When Dr. Griffin arrived one recent week night, Miss Sorelle told him the evening would start with three calls for help already received by the firm’s answering service. The first turned out to be in Mount Vernon.
An 84-year-old woman, the assignment sheet said, was suffering from a ”belly pain.” At 7:20 P.M., Dr. Griffin found her dozing in front of a television set attended by a paid female helper, who said the patient had had a good dinner. Dr. Griffin helped put her to bed.
At the end of a 35-minute examination, Dr. Griffin determined that the patient had bronchitis and possibly ”early pneumonia.” He prescribed an antibiotic called Erythromycin and told her son, who arrived during the examination, to see that his mother received a chest X-ray if she developed a high fever.
”She was a good kind of case for this service,” Dr. Griffin said later. ”She’s old and doesn’t want to go out, but she has to be seen and treated because of possible complications. Her stomach didn’t turn out to be anything at all.”
Dr. Griffin said that the Medical HouseCalls service filled a need for medical treatment among patients not sick enough to be rushed to an emergency room, where a visit can cost $70, yet who need to be seen earlier than their own doctors can schedule.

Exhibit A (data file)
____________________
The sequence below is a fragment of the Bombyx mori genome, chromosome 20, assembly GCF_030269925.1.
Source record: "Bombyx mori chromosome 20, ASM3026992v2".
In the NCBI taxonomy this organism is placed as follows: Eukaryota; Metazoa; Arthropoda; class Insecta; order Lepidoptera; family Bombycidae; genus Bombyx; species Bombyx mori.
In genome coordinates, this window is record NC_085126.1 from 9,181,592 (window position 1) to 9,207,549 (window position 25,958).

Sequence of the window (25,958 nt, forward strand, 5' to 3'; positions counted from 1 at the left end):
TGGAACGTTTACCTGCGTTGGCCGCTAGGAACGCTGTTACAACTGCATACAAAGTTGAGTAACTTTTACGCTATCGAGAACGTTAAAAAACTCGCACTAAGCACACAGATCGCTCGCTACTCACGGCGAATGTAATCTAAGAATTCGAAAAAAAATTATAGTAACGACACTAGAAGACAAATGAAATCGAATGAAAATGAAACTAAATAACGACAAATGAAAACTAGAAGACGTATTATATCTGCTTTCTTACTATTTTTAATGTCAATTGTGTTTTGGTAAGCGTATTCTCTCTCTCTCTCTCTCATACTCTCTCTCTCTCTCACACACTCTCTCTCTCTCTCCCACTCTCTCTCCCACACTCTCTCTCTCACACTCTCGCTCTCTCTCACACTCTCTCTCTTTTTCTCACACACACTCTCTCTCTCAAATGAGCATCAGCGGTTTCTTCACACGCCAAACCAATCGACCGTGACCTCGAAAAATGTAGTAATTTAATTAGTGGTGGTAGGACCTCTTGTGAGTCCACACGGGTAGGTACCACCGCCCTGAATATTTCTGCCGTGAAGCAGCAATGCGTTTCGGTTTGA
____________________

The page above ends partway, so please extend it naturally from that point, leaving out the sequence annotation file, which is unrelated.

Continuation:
”It’s unlikely that the doctors we cover would have 30- or 40-minute openings that day or the next,” Dr. Griffin said. The service passes Dr. Griffin’s medical report along to the patient’s regular physician.
From Mount Vernon, Dr. Griffin drove across the city line to the Woodlawn section of the Bronx. He found a 68-year-old man whose son said his father ”had never been sick a day in his life.” But Dr. Griffin found symptoms of pernicious anemia or, perhaps, cancer.
It was one of the cases that Dr. Griffin defined as lifethreatening, and he recommended that family members drive the patient immediately to Lawrence Hospital in Bronxville. Dr. Griffin called the hospital from the house to alert the staff. The time was 8:55.
The last of the night’s calls took Dr. Griffin to the New Rochelle home of Elise Rothberg, 13 year old. Examination showed the girl to have swollen lymph glands and to be ”in the right age group for mononucleosis.”
”Flu or mono,” said Elise’s mother, Lois. ”That’s why she’s been so run-down.” ”That’s why she has no spark,” said her father, Evan, a certified public accountant. Mrs. Rothberg had saved a Medical HouseCalls pamphlet she had picked up in a local pharmacy and called the number.
Dr. Griffin took a blood sample and a throat culture. Then he drove to Dr. Seigerman’s house. ”I’ll do the culture myself,” said the pediatrician. The blood for testing was placed in a metal container resembling a milk box outside Dr. Seigerman’s front door for pickup by a commercial laboratory.
By 10 P.M., Dr. Griffin had put 43 miles on the odometer of his wife’s car, an expense which he said he must write off against the estimated $300 to $400 a month he makes working for the service.
Miss Sorelle said that in addition to internists, the service provides a psychiatrist and a dentist who is willing to open his New Rochelle office at night and on weekends.
She said she had accompanied the psychiatrist to Larchmont on an all-night call early in January to see a patient nearing a breakdown. ”I really think he prevented him from committing suicide,” she said.